When Tour de Broads is Tour de Town
- Credit: Archant
Patient drivers, we love you; everyone else can get off the road please, says Jo Malone.
I'm as likely as the next writer - when compiling lists of suggestions of things to do at the weekend/on holiday/at the coast/around the Broads/in town/in the country/wherever a list is needed - to put a 'go for a family bike ride' somewhere.
It doesn't cost anything; it's a chance to enjoy fresh air, exercise and the area. That's my thinking – and if you're a family with two adults to chaperone the children, why not?
But when your lovely husband and top teenager (number one daughter) are away and you've signed up to the Tour de Broads family ride around Great Yarmouth on your own with two children who've never ridden in a town before, it's daunting.
But we like medals, and the Tour de Broads medals are beautiful, so there was no way we weren't going to do this.
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It started well; I got the bike rack attached and, for the first time, remembered to shut the tailgate before I put the bikes on. We arrived, parked and set off to the start.
First Thalia fell off on the alligator teeth spikes at the car park exit. (Thanks very patient driver who waited, ages, behind her.)
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Then Keola fell off in a collision with a parked car - she was riding very, very close to the line of cars and turned round to see why we were taking so long, and swerved as she did so. That was slightly awkward, as it had to be the car with parents loading stuff while yelling at their children. I think the children were quite grateful - me deserting my bike in the middle of the road and thrusting Thalia and her bike at their mum while I tried to untangle Keola from her bike without scratching their car - completely diverted the shouting.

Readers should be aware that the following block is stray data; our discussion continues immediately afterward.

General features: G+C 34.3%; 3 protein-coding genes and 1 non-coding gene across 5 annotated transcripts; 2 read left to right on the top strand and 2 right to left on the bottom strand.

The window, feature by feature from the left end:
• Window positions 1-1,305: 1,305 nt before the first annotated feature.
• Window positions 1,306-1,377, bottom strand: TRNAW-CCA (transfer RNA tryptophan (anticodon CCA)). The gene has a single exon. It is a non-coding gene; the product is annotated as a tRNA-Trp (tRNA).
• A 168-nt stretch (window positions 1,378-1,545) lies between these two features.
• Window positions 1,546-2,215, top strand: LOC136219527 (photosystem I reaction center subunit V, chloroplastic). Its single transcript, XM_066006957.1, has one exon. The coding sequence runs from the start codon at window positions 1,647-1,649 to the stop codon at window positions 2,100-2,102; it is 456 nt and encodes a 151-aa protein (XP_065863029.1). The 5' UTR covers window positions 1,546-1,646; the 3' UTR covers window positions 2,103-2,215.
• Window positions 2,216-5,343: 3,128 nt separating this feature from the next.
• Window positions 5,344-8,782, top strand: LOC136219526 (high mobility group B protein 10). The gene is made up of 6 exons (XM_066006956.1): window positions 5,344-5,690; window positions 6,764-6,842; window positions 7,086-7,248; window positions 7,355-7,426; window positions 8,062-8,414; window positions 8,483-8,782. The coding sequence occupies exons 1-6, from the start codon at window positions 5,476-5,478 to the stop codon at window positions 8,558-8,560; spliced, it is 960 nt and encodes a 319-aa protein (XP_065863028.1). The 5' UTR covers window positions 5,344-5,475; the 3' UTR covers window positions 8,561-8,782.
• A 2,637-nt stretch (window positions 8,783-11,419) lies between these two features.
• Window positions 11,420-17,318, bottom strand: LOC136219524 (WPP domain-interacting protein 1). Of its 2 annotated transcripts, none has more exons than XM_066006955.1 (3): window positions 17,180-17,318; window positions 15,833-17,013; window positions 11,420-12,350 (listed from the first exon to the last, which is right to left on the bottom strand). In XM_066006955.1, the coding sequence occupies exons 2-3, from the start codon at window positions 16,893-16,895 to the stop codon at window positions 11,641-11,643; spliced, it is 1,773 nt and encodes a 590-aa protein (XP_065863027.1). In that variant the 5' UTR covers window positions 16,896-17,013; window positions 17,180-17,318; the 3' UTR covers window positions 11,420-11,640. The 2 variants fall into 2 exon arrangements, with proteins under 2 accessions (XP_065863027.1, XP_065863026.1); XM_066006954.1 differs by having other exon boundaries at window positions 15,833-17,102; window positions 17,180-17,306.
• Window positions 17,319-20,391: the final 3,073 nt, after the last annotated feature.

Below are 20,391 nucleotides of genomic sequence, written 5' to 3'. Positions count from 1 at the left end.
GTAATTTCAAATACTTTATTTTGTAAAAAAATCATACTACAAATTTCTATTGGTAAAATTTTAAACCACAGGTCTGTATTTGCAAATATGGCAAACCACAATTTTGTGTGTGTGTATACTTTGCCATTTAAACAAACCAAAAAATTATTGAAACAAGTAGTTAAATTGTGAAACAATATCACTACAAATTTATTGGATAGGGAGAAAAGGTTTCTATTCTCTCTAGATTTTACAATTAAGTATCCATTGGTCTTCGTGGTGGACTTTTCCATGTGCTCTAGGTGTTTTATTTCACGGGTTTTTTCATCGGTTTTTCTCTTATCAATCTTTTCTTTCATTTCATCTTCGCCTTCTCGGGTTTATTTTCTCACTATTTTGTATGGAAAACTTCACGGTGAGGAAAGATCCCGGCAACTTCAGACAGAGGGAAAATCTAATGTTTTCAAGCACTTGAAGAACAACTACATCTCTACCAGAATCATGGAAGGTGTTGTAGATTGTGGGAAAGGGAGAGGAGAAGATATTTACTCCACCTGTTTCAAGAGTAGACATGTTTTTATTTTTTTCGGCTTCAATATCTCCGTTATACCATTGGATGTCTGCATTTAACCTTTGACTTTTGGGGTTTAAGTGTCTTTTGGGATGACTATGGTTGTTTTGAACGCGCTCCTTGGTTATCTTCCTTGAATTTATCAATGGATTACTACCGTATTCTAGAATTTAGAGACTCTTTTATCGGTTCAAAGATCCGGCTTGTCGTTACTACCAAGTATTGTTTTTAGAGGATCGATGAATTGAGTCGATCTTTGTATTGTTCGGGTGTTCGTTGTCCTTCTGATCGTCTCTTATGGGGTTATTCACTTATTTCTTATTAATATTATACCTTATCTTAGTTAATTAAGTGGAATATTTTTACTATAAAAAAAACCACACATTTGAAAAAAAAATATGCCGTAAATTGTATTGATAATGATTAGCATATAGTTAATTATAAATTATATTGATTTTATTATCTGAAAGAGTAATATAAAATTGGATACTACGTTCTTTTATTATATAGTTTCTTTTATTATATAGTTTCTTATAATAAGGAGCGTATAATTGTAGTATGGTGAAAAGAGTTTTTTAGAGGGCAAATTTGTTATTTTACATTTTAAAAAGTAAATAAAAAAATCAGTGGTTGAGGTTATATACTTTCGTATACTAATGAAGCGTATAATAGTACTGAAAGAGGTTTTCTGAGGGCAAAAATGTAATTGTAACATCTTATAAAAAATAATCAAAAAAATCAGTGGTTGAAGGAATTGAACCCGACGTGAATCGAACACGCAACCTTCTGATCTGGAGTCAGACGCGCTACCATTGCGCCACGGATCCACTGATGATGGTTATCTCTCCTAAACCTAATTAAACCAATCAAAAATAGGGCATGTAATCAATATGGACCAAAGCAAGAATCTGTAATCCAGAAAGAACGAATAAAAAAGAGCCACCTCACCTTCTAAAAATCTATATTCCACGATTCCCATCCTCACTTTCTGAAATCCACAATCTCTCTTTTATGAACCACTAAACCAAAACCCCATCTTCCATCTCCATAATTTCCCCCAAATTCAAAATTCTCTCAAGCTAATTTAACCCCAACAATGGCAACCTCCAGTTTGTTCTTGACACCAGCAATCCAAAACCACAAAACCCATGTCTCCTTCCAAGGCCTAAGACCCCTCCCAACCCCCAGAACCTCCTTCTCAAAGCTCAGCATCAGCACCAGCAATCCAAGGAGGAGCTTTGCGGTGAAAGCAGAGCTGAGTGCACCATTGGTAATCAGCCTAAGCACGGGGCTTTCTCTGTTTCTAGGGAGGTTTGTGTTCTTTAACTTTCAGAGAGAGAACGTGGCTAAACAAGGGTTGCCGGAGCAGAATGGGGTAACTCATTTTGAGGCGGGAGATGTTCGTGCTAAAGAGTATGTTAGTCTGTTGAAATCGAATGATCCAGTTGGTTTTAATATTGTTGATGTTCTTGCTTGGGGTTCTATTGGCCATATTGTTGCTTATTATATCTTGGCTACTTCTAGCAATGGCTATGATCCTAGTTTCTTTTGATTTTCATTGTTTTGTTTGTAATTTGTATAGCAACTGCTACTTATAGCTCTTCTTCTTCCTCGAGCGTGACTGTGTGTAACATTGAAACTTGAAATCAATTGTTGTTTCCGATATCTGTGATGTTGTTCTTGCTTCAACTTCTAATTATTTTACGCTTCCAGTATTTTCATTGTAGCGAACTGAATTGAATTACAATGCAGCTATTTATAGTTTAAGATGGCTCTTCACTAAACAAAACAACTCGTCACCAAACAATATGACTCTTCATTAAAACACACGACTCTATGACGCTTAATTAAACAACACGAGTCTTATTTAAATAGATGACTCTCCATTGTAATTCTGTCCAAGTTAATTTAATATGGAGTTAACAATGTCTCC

I thanked more patient drivers we got back on the road and then thanked some more as we had a few issues with a roundabout and a flummoxed Keola. I guess I did say 'straight over'.
We eventually made it to the start and the route was back past the car park (typical).
The family ride had minimal traffic, and was via Great Yarmouth's famous sights such as Nelson's Monument and Tide and Tide museum. But riding past parked cars and beside kerbs, working out traffic lights and seeing more than one car at a time was quite unnerving for my two country children.
We discovered that they still don't ride at the same speed, and some drivers are a lot less patient than others when waiting for a six-year-old to get her pedal in exactly the right place to set off.
But we made it, and the medals were worth it – and so was the welcome from the Beach House Café team, which was providing free chips and ice-creams, and the crowd of riders there.
We met cyclists who'd finished the 25- or 50-mile routes (the 75-and 100-mile riders were rather too wind-battered to talk) and they swapped stories of considerate and not so considerate drivers, of following signs, of u-turns, drink stops, snacks, swallowing flies and saddle-soreness with the girls.
We saw cyclists of all shapes and ages and suddenly my girls grasped the joy of a big sporting event. It's not just the individual effort, it's feeling part of a crowd who shared the same worries - and the satisfaction of succeeding.
It's realising that it's not only you who felt a bit nervous, struggled with the wind, saw those gorgeous flowers, got off to walk up the hills, needed a wee at a most inconvenient time, dropped a drink and finished feeling great.
And naturally, in that euphoric time as you clutch your medal, talk turns to another event. We met two cyclists who only started riding in January when they found six kilometres too far, but they had just finished 50 miles. They didn't have special saddles, shoes or cycling tops; they did have very big smiles on their faces and they talked themselves into entering the 75-mile ride in the next Tour de Broads this summer.
'It's addictive,' they said, asking Thalia about her best bit (ice-cream and me being hooted at, apparently).
Their conversation was definitely infectious, I realise.
'How far is 25 miles? Can we do that one?' says Keola, later.